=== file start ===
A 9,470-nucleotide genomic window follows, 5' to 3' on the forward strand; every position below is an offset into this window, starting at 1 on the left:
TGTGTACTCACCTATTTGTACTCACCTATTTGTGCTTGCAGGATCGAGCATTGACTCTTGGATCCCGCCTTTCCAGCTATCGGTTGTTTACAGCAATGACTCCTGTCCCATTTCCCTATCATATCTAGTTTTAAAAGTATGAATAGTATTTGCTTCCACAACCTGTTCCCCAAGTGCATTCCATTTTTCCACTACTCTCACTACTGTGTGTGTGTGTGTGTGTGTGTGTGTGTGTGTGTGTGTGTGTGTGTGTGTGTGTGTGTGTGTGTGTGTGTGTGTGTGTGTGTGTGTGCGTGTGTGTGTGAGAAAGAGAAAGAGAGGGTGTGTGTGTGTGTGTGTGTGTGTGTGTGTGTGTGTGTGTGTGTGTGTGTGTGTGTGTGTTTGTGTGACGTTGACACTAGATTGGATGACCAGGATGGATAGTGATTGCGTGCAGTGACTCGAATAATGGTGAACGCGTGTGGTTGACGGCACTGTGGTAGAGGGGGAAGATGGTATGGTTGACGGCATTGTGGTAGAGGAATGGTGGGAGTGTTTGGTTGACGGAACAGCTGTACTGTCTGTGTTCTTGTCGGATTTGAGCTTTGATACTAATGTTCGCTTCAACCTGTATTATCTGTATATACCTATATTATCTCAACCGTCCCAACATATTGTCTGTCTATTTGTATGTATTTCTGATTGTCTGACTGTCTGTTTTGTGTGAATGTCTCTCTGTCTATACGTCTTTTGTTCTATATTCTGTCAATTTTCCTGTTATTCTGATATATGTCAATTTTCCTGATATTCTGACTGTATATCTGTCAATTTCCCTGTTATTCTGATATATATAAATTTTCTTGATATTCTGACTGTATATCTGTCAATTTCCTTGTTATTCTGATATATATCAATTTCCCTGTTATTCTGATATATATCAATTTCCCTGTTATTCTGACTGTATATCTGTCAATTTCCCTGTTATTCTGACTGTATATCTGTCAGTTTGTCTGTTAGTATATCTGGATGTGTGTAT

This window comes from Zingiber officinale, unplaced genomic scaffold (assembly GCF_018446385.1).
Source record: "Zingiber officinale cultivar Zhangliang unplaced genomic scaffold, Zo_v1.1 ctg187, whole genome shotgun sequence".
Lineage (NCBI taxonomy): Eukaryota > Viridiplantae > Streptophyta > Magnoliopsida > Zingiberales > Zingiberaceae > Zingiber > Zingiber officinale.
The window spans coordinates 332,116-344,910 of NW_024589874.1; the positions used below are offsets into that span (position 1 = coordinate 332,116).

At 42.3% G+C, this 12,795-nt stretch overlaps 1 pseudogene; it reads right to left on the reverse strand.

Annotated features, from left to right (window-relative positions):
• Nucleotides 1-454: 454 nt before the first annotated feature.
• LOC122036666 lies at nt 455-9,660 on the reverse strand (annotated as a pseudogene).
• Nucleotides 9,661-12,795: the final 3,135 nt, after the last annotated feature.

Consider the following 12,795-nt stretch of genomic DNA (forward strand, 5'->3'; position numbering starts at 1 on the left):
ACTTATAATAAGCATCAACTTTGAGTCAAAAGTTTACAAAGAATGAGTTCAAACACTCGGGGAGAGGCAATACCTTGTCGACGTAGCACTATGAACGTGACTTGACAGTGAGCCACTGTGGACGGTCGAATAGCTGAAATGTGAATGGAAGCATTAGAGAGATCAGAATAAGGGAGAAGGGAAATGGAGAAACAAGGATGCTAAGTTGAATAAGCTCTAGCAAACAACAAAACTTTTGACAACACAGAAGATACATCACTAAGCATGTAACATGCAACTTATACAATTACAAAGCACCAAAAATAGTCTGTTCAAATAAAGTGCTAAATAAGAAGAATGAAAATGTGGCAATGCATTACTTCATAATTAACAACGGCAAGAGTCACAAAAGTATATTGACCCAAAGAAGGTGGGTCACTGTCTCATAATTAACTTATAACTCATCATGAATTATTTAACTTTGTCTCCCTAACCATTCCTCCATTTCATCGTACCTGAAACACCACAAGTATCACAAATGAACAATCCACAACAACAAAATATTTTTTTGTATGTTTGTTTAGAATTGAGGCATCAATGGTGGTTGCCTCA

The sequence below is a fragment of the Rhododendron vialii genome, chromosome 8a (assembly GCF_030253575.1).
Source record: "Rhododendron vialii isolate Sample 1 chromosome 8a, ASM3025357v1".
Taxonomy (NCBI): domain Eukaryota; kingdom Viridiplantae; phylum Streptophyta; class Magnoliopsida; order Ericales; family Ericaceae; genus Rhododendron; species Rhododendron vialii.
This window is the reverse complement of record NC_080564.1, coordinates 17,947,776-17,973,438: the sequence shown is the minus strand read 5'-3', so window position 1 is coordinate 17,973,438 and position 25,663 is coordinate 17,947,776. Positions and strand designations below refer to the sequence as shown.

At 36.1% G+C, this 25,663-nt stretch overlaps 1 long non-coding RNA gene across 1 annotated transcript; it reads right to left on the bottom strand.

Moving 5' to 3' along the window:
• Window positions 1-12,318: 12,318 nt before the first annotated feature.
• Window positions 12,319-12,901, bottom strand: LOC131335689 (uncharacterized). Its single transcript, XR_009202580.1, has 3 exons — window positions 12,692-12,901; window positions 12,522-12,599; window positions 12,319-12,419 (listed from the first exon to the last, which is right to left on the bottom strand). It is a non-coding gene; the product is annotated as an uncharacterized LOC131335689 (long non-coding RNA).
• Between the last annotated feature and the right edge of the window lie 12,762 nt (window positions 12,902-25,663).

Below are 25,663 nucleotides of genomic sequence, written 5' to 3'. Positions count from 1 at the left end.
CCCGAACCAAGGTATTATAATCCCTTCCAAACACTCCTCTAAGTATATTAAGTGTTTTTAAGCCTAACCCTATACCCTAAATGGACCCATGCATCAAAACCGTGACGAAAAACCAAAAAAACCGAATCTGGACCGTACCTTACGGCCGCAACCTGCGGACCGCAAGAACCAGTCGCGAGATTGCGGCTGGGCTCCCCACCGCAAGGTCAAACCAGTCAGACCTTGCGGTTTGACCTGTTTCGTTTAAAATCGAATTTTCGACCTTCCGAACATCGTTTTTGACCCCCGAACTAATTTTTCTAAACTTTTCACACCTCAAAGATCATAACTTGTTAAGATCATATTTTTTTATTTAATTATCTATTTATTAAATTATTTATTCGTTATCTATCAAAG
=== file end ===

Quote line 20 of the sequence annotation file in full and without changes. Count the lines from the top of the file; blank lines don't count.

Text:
• Window positions 1-12,318: 12,318 nt before the first annotated feature.